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Familienpolitik: ordnungspolitische Leitplanken im dichten Nebel des Verteilungskampfes

  • Norbert Berthold
  • Rainer Fehn
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    Die Familienpolitik ist in jüngster Zeit ins Zentrum der wirtschaftspolitischen Debatte in Deutschland gerückt. Der Beitrag analysiert, ob es aus ökonomischer Sicht Gründe dafür gibt, dass der Staat familienpolitische Verantwortung übernehmen sollte und welche Reformen im familienpolitischen Bereich angeraten erscheinen. Er weist darauf hin, dass die Entscheidung für oder gegen Kinder zunächst einmal einzig und allein bei den Eltern liegen sollte, dass aber ex post die Argumente Steuergerechtigkeit, Armutsvermeidung und externe Effekte für eine staatliche Unterstützung von Familien sprechen. Allerdings sollte diese nicht in einer weiteren drastischen Erhöhung des Kindergeldes bestehen, sondern vielmehr in verbesserten institutionellen Rahmenbedingungen für die Vereinbarkeit von Beruf und Familie.

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    File URL: http://ejournals.duncker-humblot.de/doi/pdf/10.3790/vjh.71.1.26
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    Article provided by DIW Berlin, German Institute for Economic Research in its journal Vierteljahrshefte zur Wirtschaftsforschung.

    Volume (Year): 71 (2002)
    Issue (Month): 1 ()
    Pages: 26-42

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    Handle: RePEc:diw:diwvjh:71-10-3
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    1. Jeremy Greenwood & Nezih Guner & John Knowles, . "More on Marriage, Fertility, and the Distribution of Inocome," CARESS Working Papres 99-05, University of Pennsylvania Center for Analytic Research and Economics in the Social Sciences.
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    3. Nickell, Stephen & Layard, Richard, 1999. "Labor market institutions and economic performance," Handbook of Labor Economics, in: O. Ashenfelter & D. Card (ed.), Handbook of Labor Economics, edition 1, volume 3, chapter 46, pages 3029-3084 Elsevier.
    4. No authors listed, 2001. "New Economy," Wirtschaft und Gesellschaft - WuG, Kammer für Arbeiter und Angestellte für Wien, Abteilung Wirtschaftswissenschaft und Statistik, vol. 27(1), pages 1-9.
    5. Gary S. Becker & Kevin M. Murphy & Robert Tamura, 1994. "Human Capital, Fertility, and Economic Growth," NBER Chapters, in: Human Capital: A Theoretical and Empirical Analysis with Special Reference to Education (3rd Edition), pages 323-350 National Bureau of Economic Research, Inc.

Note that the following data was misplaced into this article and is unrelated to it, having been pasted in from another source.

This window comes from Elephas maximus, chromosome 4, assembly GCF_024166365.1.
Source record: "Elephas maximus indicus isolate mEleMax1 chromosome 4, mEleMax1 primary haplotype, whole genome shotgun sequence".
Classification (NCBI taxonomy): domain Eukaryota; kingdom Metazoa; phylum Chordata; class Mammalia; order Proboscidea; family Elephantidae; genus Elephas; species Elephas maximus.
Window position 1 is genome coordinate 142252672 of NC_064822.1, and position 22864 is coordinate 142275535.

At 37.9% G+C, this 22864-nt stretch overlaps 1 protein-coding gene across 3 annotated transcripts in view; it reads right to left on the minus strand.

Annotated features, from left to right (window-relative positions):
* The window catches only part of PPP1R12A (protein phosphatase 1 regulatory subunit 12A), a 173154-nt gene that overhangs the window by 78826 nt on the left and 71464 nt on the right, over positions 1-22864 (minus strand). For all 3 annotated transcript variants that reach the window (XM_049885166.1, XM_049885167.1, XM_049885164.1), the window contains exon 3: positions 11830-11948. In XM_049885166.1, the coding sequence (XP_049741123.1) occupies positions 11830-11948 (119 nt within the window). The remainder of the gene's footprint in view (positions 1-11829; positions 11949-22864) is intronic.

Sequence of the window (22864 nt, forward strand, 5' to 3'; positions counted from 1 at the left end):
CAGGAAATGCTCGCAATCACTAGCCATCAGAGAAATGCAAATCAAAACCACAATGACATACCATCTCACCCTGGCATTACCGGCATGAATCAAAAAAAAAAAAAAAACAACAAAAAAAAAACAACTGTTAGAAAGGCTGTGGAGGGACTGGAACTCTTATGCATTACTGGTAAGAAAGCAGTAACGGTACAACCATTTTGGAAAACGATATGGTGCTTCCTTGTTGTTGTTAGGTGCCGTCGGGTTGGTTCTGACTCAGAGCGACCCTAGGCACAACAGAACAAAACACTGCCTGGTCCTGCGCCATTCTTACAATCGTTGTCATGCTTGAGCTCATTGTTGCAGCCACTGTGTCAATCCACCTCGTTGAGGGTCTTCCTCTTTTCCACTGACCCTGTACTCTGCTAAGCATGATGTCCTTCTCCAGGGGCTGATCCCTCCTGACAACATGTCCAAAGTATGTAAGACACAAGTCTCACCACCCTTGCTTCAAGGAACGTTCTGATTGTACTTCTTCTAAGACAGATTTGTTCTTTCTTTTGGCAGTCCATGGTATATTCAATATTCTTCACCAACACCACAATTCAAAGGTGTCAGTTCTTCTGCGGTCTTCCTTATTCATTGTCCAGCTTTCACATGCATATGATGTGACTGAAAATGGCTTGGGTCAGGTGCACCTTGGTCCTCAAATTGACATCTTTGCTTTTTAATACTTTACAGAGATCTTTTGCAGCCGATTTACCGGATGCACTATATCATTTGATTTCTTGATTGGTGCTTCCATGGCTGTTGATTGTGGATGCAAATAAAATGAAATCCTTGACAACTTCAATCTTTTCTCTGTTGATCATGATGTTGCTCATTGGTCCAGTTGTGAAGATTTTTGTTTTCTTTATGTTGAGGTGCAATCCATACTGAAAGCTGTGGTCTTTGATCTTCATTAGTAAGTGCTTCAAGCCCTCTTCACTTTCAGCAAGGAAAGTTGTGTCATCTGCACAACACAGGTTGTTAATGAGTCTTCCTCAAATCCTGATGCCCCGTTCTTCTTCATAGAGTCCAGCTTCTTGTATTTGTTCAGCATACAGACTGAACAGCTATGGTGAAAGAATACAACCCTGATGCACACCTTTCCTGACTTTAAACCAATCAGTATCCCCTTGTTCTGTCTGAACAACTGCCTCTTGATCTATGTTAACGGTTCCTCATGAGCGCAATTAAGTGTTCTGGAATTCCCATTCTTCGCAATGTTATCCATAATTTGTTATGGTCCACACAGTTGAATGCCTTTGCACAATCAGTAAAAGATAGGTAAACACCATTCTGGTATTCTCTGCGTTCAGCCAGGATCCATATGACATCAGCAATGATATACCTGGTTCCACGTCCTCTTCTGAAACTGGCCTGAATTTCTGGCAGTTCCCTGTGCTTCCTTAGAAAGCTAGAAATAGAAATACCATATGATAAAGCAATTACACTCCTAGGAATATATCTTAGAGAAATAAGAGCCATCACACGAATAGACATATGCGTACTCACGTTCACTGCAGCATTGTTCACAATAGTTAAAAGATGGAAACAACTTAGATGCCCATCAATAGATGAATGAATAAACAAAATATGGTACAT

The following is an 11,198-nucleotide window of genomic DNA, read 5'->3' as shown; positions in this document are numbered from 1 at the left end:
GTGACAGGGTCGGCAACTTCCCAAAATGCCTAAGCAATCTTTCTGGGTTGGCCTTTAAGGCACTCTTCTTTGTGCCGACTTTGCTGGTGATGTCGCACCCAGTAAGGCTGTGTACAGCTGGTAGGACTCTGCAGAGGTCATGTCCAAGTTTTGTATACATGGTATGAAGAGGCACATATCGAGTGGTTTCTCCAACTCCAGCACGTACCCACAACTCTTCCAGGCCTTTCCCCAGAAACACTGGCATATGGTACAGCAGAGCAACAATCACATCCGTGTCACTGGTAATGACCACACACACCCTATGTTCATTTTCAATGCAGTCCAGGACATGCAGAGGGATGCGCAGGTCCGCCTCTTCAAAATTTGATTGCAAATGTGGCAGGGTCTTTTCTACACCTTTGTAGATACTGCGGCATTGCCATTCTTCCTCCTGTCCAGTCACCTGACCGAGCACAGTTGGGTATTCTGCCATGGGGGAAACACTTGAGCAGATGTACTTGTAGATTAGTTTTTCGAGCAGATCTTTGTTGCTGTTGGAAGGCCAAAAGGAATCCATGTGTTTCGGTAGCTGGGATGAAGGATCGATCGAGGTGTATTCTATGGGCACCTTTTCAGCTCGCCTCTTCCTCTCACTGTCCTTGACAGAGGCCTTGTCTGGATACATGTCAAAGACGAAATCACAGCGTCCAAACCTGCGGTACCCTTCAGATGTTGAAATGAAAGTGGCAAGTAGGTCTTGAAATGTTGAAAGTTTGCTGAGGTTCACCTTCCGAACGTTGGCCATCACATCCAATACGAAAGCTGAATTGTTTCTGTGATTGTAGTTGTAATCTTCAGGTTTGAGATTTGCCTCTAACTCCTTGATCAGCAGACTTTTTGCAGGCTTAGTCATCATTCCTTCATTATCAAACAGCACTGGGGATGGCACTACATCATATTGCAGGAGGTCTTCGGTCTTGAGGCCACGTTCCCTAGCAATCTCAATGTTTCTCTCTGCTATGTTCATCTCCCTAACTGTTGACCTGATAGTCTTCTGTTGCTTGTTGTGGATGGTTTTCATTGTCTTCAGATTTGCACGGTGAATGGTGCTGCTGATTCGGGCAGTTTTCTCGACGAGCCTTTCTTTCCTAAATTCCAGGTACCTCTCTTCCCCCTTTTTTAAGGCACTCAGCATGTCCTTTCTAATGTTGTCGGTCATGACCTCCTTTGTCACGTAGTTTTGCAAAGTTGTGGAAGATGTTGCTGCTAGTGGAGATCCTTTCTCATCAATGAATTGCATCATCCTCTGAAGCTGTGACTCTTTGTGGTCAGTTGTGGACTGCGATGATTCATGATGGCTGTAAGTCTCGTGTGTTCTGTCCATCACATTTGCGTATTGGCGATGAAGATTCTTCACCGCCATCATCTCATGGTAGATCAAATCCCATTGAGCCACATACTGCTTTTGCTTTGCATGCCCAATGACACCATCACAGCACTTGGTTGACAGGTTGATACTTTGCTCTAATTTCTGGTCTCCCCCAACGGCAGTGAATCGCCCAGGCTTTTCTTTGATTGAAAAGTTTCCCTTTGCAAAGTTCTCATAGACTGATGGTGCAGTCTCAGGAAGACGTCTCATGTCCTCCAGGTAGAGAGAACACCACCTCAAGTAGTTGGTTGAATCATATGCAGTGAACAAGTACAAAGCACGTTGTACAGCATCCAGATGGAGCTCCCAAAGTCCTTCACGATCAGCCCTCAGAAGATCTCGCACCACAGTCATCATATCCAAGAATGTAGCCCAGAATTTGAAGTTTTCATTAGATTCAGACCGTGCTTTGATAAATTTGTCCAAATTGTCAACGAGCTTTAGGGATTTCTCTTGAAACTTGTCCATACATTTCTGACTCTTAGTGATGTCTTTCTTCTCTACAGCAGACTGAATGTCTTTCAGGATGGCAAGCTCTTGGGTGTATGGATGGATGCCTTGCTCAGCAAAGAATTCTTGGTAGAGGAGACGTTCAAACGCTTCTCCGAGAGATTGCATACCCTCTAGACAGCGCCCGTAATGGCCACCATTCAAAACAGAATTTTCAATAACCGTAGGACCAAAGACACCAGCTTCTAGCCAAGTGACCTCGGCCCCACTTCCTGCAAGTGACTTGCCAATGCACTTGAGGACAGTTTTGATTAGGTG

6. Moav, Omer, 2001. "Cheap Children and the Persistence of Poverty," CEPR Discussion Papers 3059, C.E.P.R. Discussion Papers.
    7. Raquel Fernández & Richard Rogerson, 2001. "Sorting And Long-Run Inequality," The Quarterly Journal of Economics, MIT Press, vol. 116(4), pages 1305-1341, November.
    8. Jonathan Gruber, 2000. "Is Making Divorce Easier Bad for Children? The Long Run Implications of Unilateral Divorce," NBER Working Papers 7968, National Bureau of Economic Research, Inc.
    9. Amihai Glazer & Mark Gradstein, 2001. "Appropriation, Human Capital, and Mandatory Schooling," CESifo Working Paper Series 538, CESifo Group Munich.
    10. Michaela Kreyenfeld & Gert Wagner, 2000. "Die Zusammenarbeit von Staat und Markt in der Sozialpolitik: das Beispiel Betreuungsgutscheine und Qualitätsregulierung für die institutionelle Kinderbetreuung," Discussion Papers of DIW Berlin 199, DIW Berlin, German Institute for Economic Research.
    11. Becker, Gary S, 1988. "Family Economics and Macro Behavior," American Economic Review, American Economic Association, vol. 78(1), pages 1-13, March.
    12. Berthold, Norbert & Fehn, Rainer, 1996. "The Positive Economics of Unemployment and Labor Market Inflexibility," Kyklos, Wiley Blackwell, vol. 49(4), pages 583-613.
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    14. Berthold, Norbert & Fehn, Rainer, 2001. "Labor market policy in the new economy," Discussion Paper Series 48, .
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